Living in the Kingdom of God right here right now.

A Sermon for Proper 21; Jeremiah 32:1-3a, 6-15, Psalm 91:16, 14-16, 1 Timothy 6:6-19, Luke 16:19-31


In seminary class was asked to participate in an undergraduate sociology study. Everyone was given a date, time and place. I was running late, which was not unusual, even then. As I rushed down stairs, I heard, and half saw a student sitting there coughing. I noticed him, but he didn’t seem to be in any distress, didn’t seem to need any help, so off I went. I took the survey, which seemed kind of pointless; my undergrad degree is in sociology, and I still had some vague memory of how to do a survey. I later learn that the coughing student was the point of the study. The study was to see how many people would stop and help. It turns out that not many did, and fewer seminarians stopped than college students stopped.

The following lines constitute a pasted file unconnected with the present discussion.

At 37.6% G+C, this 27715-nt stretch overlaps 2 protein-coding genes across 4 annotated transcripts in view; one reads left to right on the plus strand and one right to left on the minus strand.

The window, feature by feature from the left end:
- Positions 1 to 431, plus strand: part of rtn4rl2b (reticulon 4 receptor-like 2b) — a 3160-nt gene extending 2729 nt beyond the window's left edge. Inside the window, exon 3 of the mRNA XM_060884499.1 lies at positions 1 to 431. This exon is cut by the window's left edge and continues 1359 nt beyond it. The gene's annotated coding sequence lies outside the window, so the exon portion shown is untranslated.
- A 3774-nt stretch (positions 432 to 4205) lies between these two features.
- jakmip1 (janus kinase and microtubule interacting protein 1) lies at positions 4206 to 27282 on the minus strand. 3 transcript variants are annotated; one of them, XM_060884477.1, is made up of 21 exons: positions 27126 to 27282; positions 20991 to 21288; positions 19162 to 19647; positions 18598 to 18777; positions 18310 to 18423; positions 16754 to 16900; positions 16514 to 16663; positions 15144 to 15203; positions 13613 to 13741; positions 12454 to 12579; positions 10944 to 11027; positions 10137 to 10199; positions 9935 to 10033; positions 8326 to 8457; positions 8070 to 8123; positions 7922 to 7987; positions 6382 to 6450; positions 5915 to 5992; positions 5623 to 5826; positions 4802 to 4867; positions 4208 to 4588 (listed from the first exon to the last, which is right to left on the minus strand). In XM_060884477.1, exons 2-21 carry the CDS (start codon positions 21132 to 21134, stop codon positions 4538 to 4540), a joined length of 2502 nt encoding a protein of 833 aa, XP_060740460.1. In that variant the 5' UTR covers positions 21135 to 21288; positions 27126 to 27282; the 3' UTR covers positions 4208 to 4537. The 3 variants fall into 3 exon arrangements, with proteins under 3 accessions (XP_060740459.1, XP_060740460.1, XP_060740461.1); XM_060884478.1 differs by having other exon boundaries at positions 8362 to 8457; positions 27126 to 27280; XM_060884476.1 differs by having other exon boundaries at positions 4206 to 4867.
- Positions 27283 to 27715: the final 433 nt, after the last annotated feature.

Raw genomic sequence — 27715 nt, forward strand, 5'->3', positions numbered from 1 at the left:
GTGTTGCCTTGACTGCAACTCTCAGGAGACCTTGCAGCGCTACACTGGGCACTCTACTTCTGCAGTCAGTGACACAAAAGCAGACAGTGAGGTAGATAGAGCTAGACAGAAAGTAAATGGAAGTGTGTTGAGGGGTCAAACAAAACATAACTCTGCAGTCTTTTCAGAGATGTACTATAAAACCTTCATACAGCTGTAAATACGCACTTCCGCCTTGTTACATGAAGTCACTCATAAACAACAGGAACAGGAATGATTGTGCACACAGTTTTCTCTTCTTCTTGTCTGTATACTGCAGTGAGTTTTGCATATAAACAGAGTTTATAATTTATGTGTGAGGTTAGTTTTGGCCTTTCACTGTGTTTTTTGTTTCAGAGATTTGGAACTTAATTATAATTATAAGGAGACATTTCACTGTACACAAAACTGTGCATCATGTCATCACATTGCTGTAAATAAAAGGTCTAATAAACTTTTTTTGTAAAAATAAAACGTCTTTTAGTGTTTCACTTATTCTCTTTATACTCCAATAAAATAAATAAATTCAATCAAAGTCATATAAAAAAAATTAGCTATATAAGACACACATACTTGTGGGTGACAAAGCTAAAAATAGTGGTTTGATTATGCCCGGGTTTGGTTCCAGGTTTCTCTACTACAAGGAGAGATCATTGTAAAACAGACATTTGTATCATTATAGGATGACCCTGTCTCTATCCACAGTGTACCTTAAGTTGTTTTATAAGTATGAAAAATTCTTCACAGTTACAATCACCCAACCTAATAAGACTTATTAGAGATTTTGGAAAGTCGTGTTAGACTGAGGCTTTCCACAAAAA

One place Angie and I tend to act differently is folks stopped on the roadside with signs looking for help. Angie often stops to help. I rarely stop to help. She tends to take the signs at face value. I am rather jaded and wonder what the scam is. And I have to admit, her ability to see the child of God in anyone is a trait I admire.

Lazarus is the only character in a parable that has a name (Lose) (Hoezee, Luke). His only companions are the dogs that lick his wounds, and unlike today, dogs are held in contempt, just like Lazarus is held in contempt (Clavier). We don’t know how long the unnamed rich man, completely ignores Lazarus. We do know they couldn’t be more different; the rich man is covered in fine purple, and Lazarus is covered in open sores (Jacobson, Lewis and Skinner). The only time they are equal is that they both die. I expect even their funerals were different. The rich man’s funeral being a grand affair. Lazarus is thrown into a pauper’s grave, perhaps like the scene from the Beatles song Eleanor Rigby

who “died in the church
And was buried along with her name Nobody came” (Hoezee, Luke).

Then comes the great reversal.